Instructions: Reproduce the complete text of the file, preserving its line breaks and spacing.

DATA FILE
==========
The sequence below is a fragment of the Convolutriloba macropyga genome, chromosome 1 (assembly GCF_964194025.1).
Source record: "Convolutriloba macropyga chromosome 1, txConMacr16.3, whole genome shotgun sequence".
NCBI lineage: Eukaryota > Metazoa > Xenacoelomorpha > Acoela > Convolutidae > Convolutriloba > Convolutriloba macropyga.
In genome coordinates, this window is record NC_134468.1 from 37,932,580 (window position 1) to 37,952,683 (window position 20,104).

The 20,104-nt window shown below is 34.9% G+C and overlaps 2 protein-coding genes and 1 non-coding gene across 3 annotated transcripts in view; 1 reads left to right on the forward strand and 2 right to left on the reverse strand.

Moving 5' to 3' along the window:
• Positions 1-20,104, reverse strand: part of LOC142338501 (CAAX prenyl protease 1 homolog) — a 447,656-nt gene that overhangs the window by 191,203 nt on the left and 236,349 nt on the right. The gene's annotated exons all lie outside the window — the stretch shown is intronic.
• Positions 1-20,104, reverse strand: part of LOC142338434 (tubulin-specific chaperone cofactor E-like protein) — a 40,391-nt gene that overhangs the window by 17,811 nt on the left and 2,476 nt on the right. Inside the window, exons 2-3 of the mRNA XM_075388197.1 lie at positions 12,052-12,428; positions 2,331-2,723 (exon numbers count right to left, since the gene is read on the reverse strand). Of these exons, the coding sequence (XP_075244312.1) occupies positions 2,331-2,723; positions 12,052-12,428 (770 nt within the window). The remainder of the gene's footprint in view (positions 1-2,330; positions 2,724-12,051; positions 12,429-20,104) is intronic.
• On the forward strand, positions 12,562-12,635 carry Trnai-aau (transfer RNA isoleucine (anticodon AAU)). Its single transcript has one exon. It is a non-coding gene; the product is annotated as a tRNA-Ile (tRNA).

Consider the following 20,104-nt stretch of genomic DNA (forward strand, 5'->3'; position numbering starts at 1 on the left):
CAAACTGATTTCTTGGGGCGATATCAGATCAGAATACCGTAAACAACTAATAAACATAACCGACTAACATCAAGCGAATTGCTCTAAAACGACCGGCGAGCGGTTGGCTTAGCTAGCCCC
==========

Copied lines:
The sequence below is a fragment of the Convolutriloba macropyga genome, chromosome 1 (assembly GCF_964194025.1).
Source record: "Convolutriloba macropyga chromosome 1, txConMacr16.3, whole genome shotgun sequence".
NCBI lineage: Eukaryota > Metazoa > Xenacoelomorpha > Acoela > Convolutidae > Convolutriloba > Convolutriloba macropyga.
In genome coordinates, this window is record NC_134468.1 from 37,932,580 (window position 1) to 37,952,683 (window position 20,104).

The 20,104-nt window shown below is 34.9% G+C and overlaps 2 protein-coding genes and 1 non-coding gene across 3 annotated transcripts in view; 1 reads left to right on the forward strand and 2 right to left on the reverse strand.

Moving 5' to 3' along the window:
• Positions 1-20,104, reverse strand: part of LOC142338501 (CAAX prenyl protease 1 homolog) — a 447,656-nt gene that overhangs the window by 191,203 nt on the left and 236,349 nt on the right. The gene's annotated exons all lie outside the window — the stretch shown is intronic.
• Positions 1-20,104, reverse strand: part of LOC142338434 (tubulin-specific chaperone cofactor E-like protein) — a 40,391-nt gene that overhangs the window by 17,811 nt on the left and 2,476 nt on the right. Inside the window, exons 2-3 of the mRNA XM_075388197.1 lie at positions 12,052-12,428; positions 2,331-2,723 (exon numbers count right to left, since the gene is read on the reverse strand). Of these exons, the coding sequence (XP_075244312.1) occupies positions 2,331-2,723; positions 12,052-12,428 (770 nt within the window). The remainder of the gene's footprint in view (positions 1-2,330; positions 2,724-12,051; positions 12,429-20,104) is intronic.
• On the forward strand, positions 12,562-12,635 carry Trnai-aau (transfer RNA isoleucine (anticodon AAU)). Its single transcript has one exon. It is a non-coding gene; the product is annotated as a tRNA-Ile (tRNA).

Consider the following 20,104-nt stretch of genomic DNA (forward strand, 5'->3'; position numbering starts at 1 on the left):
CAAACTGATTTCTTGGGGCGATATCAGATCAGAATACCGTAAACAACTAATAAACATAACCGACTAACATCAAGCGAATTGCTCTAAAACGACCGGCGAGCGGTTGGCTTAGCTAGCCCC